Insecurity In Iraq Undermines UN Refugee Work
Insecurity In Iraq Undermines UN Refugee Work As ‘Needs Get Bigger And Bigger’
The United Nations refugee agency said today “the dire security situation” and upsurge in fighting in Iraq have further undermined its capacity to operate effectively inside the country, “where the needs just get bigger and bigger.”
But despite the difficulties the UN High Commissioner for Refugees (UNHCR) said it was distributing emergency relief for tens of thousands of people who have fled the embattled city of Fallujah, thanks to the efforts of many local Iraqi aid workers who remain in place.
The agency did not have exact figures on those who have fled, most of them now living in temporary camps, mosques or with families, but said estimates put the number at more than 50,000.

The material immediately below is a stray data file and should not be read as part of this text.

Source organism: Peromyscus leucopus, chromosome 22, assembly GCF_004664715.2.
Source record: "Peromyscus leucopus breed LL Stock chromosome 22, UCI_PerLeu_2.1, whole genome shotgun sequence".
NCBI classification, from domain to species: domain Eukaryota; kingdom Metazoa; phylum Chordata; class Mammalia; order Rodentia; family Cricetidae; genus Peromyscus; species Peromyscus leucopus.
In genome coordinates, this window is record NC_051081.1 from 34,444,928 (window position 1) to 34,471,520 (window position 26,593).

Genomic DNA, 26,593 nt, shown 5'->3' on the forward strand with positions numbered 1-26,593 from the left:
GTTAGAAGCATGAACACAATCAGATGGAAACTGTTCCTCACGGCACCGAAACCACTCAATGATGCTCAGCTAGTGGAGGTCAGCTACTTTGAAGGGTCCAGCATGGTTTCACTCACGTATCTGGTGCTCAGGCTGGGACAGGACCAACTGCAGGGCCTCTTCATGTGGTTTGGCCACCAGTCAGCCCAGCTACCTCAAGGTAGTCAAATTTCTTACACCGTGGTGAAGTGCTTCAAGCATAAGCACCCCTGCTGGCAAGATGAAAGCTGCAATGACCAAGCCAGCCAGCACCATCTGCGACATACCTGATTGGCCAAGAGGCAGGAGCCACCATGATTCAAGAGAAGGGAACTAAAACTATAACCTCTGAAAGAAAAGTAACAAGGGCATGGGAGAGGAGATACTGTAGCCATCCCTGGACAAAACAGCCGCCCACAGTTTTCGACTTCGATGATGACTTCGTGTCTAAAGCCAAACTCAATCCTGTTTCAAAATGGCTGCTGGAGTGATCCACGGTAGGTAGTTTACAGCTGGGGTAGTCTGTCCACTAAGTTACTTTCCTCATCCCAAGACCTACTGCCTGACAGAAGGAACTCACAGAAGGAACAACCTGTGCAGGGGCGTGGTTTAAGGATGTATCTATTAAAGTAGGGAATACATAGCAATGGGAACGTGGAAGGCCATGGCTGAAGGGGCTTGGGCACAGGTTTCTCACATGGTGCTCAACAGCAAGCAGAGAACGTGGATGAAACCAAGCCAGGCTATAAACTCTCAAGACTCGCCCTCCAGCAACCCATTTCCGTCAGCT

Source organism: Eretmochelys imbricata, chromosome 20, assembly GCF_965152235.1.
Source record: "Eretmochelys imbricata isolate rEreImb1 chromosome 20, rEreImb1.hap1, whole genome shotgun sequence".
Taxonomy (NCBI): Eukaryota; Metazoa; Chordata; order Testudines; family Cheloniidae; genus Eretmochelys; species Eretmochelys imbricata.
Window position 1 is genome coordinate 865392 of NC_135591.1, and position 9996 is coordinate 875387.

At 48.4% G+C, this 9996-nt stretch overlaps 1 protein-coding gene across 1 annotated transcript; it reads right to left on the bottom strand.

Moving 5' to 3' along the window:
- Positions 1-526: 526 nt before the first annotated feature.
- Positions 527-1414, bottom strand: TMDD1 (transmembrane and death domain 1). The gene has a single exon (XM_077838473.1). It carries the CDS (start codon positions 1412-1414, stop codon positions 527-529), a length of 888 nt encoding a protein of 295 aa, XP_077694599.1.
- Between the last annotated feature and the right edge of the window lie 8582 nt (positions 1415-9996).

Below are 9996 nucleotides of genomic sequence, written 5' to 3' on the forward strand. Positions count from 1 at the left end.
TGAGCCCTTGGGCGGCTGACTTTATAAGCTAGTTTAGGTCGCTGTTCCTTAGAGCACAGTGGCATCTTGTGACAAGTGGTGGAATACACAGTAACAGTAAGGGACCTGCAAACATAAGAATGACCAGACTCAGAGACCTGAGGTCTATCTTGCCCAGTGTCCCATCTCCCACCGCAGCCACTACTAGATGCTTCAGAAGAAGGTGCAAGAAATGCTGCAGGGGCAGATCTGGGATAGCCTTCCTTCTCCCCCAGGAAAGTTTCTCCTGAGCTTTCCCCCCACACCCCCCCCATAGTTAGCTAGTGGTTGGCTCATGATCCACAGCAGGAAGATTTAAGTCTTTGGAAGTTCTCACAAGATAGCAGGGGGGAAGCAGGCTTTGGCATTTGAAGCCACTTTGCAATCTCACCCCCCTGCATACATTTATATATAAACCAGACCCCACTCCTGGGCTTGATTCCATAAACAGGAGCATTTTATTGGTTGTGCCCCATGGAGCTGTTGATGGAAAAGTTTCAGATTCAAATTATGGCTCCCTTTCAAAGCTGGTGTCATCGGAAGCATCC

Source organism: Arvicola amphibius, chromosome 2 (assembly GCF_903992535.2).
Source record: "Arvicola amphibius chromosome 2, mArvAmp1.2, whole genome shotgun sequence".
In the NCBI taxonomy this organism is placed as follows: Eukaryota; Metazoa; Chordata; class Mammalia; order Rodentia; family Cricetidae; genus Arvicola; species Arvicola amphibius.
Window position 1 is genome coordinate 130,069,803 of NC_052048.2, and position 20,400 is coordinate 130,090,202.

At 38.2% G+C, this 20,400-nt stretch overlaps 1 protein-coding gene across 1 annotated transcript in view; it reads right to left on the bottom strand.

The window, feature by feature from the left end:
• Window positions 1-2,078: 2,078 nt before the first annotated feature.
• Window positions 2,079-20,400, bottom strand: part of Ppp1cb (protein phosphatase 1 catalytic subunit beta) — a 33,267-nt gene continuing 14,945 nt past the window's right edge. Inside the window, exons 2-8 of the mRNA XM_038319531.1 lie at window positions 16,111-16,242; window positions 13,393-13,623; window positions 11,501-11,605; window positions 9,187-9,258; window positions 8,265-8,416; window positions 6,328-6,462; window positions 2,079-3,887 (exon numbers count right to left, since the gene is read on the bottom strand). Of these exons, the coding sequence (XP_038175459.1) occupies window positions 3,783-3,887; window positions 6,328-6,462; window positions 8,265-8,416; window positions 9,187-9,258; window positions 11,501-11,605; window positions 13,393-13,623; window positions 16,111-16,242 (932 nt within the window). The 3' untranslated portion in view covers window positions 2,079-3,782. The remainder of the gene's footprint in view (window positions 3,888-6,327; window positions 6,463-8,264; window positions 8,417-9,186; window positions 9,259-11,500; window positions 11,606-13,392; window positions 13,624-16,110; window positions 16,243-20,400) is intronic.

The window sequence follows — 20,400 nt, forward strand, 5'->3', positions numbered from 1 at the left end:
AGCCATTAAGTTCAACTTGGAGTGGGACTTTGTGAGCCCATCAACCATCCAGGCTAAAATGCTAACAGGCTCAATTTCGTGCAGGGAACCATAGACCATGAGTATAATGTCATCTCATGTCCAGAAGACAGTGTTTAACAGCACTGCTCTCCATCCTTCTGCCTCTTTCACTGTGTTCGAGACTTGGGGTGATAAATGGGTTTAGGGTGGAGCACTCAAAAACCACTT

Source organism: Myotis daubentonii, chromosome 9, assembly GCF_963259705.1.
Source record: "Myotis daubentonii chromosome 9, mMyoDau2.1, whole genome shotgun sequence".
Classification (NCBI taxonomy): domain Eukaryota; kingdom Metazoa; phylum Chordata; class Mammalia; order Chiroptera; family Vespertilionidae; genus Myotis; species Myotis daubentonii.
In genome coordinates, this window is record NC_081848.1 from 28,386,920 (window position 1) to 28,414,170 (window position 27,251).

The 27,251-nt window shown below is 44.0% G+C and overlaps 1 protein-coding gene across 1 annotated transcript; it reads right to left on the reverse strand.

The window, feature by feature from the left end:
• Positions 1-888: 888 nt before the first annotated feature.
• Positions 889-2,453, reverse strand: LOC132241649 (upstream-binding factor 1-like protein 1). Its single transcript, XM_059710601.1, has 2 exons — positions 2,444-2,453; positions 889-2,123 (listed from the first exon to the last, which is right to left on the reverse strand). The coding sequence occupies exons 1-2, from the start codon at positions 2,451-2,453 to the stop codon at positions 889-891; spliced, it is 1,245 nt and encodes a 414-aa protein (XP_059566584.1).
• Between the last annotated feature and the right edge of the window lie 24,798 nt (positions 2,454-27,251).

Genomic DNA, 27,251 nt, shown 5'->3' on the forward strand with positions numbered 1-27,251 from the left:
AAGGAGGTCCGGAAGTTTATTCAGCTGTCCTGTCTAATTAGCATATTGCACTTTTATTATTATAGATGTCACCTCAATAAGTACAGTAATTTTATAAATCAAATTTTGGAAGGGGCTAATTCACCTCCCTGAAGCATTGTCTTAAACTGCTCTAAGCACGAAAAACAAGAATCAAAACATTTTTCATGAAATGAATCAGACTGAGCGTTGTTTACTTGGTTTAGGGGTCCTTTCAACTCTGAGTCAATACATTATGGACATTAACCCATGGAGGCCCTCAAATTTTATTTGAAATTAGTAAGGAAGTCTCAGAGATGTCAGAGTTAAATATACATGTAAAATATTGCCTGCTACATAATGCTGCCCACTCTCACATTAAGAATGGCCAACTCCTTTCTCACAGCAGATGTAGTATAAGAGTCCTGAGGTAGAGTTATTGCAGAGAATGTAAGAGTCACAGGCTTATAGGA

“The dire security situation at the moment, with the likely possibility of kidnappings, has in recent days led to the relocation of many international NGO (non-governmental organization) staff from the south and centre of Iraq,” said Abdi Aziz Osman, who oversees UNHCR’s operations from Amman, Jordan.
“It is clear that the recent developments further undermine UNHCR’s capacity to operate effectively inside Iraq, where the needs just get bigger and bigger,” he added.
In cooperation with NGOs like Première Urgence, Islamic Relief and Intersos, UNHCR has recently distributed more than 6,500 blankets, over 1,100 cooking stoves, 3,000 mattresses, 1,000 plastic tarpaulins, 1,000 female hygiene kits, and 375 jerry cans to displaced people. Five medical kits with basic supplies for more than 50,000 people have been distributed around Baghdad and Najaf to the south.
Distributing even this limited
aid has not been easy, as most relief agencies have
withdrawn expatriate workers from the centre and south, but
many local Iraqi aid workers continue to oversee some
projects. UNHCR said.